- Judges are given too much power to develop the law and usurping (without legal authority) the power of Parliament. So in the case of Quintavalle the House of Lords used the Purposive approach to decide that the cloning of a saviour sibling should be included in the Human fertilisation and embryology Act. However, cloning is a highly contentious method of producing human life that should have been left to parliament to debate as the elected authority for allowing such contentious scientific developments instead of unelected judges.
- Allowing reference to Hansard may lead to prolonged examination of irrelevant material by lawyers which adds to the cost and length of litigation as highlighted by Lord Mackay in Pepper v Hart. For example in R v Deegan an application to consider Hansard was rejected because what ministers said was not sufficiently clear. For example in R v Deegan an application to consider Hansard was rejected because what ministers said was not sufficiently clear.
- Judges become law makers infringing the Separation of Powers. So in the case of RCN v DHSS judges interpreted the phrase “registered medical practitioner” to include nurses as legally allowed to perform an abortion in the Abortion Act. However, using the purposive approach risked judges taking the place of the legislature in enhancing the abortion Act far beyond what parliament originally intended when creating this contentious piece of legislation, as unelected judges.
- There is scope for judicial bias in deciding what Parliament intended. So in the case of Pickstone v Freeman judges may have decided to use the purposive approach and adopt a wide meaning to the legislation and the directive covering the issue of equal pay due to political or social pressures to ensure women were paid the same as men. Judges that prefer to use the literal would argue such decisions can only be made by parliament as the elected body and judges are always going to bring a certain amount prejudice to deciding a case like Pickstone.
Internal and External aids to interpreting Acts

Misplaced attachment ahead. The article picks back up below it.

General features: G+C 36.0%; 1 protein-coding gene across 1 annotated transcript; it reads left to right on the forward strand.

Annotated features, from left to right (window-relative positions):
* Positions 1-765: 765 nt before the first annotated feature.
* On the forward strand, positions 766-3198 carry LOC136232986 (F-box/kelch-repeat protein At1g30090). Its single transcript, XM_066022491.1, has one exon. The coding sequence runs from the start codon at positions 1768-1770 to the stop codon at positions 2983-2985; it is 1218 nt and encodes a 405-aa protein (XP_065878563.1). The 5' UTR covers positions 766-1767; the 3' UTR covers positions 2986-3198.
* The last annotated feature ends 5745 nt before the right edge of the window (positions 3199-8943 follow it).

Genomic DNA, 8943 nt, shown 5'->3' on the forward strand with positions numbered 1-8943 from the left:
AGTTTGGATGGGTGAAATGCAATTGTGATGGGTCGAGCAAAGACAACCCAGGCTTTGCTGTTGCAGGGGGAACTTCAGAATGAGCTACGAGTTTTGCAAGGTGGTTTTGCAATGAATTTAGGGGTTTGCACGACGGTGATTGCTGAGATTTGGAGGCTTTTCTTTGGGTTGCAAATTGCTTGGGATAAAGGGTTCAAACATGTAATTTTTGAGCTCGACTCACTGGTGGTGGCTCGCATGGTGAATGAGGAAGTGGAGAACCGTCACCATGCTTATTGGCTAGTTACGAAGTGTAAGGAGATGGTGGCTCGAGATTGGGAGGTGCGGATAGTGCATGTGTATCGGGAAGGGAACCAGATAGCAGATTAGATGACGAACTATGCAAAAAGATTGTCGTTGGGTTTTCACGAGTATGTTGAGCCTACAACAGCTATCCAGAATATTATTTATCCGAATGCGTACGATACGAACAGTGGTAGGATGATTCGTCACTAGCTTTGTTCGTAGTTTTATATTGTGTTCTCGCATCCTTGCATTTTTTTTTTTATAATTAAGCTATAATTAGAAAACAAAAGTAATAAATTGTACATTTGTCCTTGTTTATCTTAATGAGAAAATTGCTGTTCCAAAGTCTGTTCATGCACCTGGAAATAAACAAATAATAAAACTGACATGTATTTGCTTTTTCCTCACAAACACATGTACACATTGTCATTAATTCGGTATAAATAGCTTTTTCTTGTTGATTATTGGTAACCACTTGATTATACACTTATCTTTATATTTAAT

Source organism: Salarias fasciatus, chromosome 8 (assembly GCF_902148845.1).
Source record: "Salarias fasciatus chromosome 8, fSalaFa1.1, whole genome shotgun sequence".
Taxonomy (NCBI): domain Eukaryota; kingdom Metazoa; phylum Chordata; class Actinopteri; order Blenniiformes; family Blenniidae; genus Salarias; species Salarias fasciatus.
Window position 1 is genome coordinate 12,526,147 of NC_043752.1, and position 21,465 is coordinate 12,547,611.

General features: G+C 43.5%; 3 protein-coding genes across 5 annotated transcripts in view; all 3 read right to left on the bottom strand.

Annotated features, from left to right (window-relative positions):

Documents that can be used to help to interpret Acts of parliament?
Judges can use a range of documents to help them interpret the words in an act as well the broader meaning of the act itself. They are split into two types:
- Documents considered as being part of the Act – known as internal aids
- Documents considered as being outside the Act – known as external aids
Internal aid examples
External aid examples
Long & short titles in an Act
Authorised dictionary of the year the Act was passed – normally the Oxford English Dictionary (OED)
External treaties entered into by the UK, e.g. the treaty of Rome
Definition section of the Act
Law reform reports on which the Act is based e.g. Law Commission reports
Human Rights Act
The Interpretation Act 1978
Hansard reports on parliamentary debates
How do internal and external aids link to the four approaches of statutory interpretation?
Internal aids can be used by any of the four approaches to statutory interpretation as well one external aid, the OED from the year the act was passed. The OED is allowed as it is presumed parliament would have had access to such a dictionary and words used in the Act would have been in use in society at the time with a particular meaning.
External aids (except the OED) can only be used by the Mischief rule and the Purposive approach. This is because these two approaches are not as concerned with exact meaning of words in the Act but in ascertaining the broader meaning of the Act and why Parliament created the part of it which is ambiguous.
Are mainly anything inside the Act. Any part of the Act that has been debated and voted on by parliament is regarded as the actual law. However, some parts of the Act are added by Houses of Parliament lawyers after the Act has become law to help aid interpretation of the Act, e.g. notes in the margin of an Act, called marginal notes. Anything not voted on by parliament is considered only guidance as to the meaning of the Act and is not strictly the law.
Long and Short title
The short title is just be the name of the Act. The Long title exists for some acts and gives an explanation of what the Act is trying to achieve. The Long and the short title of the Act are part of the law in the Act.
For example, the Short Title of the Abortion Act also has a long title, which said it was “An Act to amend and clarify the law relating to termination of pregnancy by registered medical practitioners”.
In the case of RCN v DHSS the Long title was referred to decide whether or not changes in the way abortions were carried out by nurses were in breach of the Act.
Older Acts have a preamble, which outlines what the Act covers and its purpose. It is an introduction or explanation of what is to follow. This is also treated as part of the Act. Example the Offences Against the Person Act 1861 has a preamble that says the purpose of the Act is to consolidate all the old law on offences that be committed against a person into one Act of parliament. These included treason and GBH with intent.
Which part of the Offences Against the person Act is the Pre amble? What was the date Queen Victoria gave royal assent?
Provide definitions of key words or phrases in other parts of the Act. These may be different from the meaning of the word in its common everyday use. For example in the Theft Act 1968 Section 1 of the Act has a definition section which defines theft as: